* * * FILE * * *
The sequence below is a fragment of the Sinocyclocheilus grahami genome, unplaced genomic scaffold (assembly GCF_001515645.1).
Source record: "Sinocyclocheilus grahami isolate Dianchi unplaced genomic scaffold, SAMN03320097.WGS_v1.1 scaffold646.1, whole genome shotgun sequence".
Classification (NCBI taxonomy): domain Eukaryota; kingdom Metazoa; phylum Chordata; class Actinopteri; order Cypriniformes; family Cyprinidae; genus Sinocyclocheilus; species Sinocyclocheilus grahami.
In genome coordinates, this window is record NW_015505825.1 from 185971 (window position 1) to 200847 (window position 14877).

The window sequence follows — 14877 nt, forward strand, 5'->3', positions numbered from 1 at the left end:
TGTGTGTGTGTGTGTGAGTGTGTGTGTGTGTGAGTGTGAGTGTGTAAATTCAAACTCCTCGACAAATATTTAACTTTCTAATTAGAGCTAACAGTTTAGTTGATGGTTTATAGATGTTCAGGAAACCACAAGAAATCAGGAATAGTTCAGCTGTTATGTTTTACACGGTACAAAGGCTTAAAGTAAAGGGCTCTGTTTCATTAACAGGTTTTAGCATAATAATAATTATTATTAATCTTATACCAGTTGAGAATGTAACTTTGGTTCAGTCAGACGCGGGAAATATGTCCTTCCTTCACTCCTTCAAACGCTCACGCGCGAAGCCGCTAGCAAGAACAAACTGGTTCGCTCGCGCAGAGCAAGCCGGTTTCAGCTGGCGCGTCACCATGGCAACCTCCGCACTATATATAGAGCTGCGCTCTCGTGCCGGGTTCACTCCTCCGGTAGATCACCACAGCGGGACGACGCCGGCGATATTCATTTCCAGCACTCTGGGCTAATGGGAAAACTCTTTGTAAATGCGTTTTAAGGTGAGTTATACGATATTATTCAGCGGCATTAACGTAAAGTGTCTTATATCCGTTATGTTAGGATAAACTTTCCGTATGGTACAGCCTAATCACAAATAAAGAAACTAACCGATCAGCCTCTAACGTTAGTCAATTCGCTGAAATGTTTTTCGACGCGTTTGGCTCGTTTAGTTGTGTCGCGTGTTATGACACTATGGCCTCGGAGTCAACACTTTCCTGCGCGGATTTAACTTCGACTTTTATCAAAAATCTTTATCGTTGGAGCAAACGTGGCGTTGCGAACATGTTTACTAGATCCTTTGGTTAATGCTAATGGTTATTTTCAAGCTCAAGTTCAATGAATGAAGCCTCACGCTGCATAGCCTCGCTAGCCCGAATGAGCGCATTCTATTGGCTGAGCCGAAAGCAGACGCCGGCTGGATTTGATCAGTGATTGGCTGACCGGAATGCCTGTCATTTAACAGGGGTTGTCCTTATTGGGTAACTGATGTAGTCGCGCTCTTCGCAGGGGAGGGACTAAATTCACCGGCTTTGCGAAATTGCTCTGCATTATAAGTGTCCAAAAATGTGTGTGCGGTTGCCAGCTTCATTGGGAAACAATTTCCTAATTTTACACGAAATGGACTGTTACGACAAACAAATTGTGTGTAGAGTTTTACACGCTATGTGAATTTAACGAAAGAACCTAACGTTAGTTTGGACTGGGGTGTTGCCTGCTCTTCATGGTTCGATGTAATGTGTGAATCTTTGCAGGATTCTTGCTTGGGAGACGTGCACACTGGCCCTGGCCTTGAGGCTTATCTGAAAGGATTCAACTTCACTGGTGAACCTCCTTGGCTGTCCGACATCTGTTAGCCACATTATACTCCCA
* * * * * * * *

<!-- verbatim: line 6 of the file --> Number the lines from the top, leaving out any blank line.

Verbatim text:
TGTGTGTGTGTGTGTGAGTGTGTGTGTGTGTGAGTGTGAGTGTGTAAATTCAAACTCCTCGACAAATATTTAACTTTCTAATTAGAGCTAACAGTTTAGTTGATGGTTTATAGATGTTCAGGAAACCACAAGAAATCAGGAATAGTTCAGCTGTTATGTTTTACACGGTACAAAGGCTTAAAGTAAAGGGCTCTGTTTCATTAACAGGTTTTAGCATAATAATAATTATTATTAATCTTATACCAGTTGAGAATGTAACTTTGGTTCAGTCAGACGCGGGAAATATGTCCTTCCTTCACTCCTTCAAACGCTCACGCGCGAAGCCGCTAGCAAGAACAAACTGGTTCGCTCGCGCAGAGCAAGCCGGTTTCAGCTGGCGCGTCACCATGGCAACCTCCGCACTATATATAGAGCTGCGCTCTCGTGCCGGGTTCACTCCTCCGGTAGATCACCACAGCGGGACGACGCCGGCGATATTCATTTCCAGCACTCTGGGCTAATGGGAAAACTCTTTGTAAATGCGTTTTAAGGTGAGTTATACGATATTATTCAGCGGCATTAACGTAAAGTGTCTTATATCCGTTATGTTAGGATAAACTTTCCGTATGGTACAGCCTAATCACAAATAAAGAAACTAACCGATCAGCCTCTAACGTTAGTCAATTCGCTGAAATGTTTTTCGACGCGTTTGGCTCGTTTAGTTGTGTCGCGTGTTATGACACTATGGCCTCGGAGTCAACACTTTCCTGCGCGGATTTAACTTCGACTTTTATCAAAAATCTTTATCGTTGGAGCAAACGTGGCGTTGCGAACATGTTTACTAGATCCTTTGGTTAATGCTAATGGTTATTTTCAAGCTCAAGTTCAATGAATGAAGCCTCACGCTGCATAGCCTCGCTAGCCCGAATGAGCGCATTCTATTGGCTGAGCCGAAAGCAGACGCCGGCTGGATTTGATCAGTGATTGGCTGACCGGAATGCCTGTCATTTAACAGGGGTTGTCCTTATTGGGTAACTGATGTAGTCGCGCTCTTCGCAGGGGAGGGACTAAATTCACCGGCTTTGCGAAATTGCTCTGCATTATAAGTGTCCAAAAATGTGTGTGCGGTTGCCAGCTTCATTGGGAAACAATTTCCTAATTTTACACGAAATGGACTGTTACGACAAACAAATTGTGTGTAGAGTTTTACACGCTATGTGAATTTAACGAAAGAACCTAACGTTAGTTTGGACTGGGGTGTTGCCTGCTCTTCATGGTTCGATGTAATGTGTGAATCTTTGCAGGATTCTTGCTTGGGAGACGTGCACACTGGCCCTGGCCTTGAGGCTTATCTGAAAGGATTCAACTTCACTGGTGAACCTCCTTGGCTGTCCGACATCTGTTAGCCACATTATACTCCCA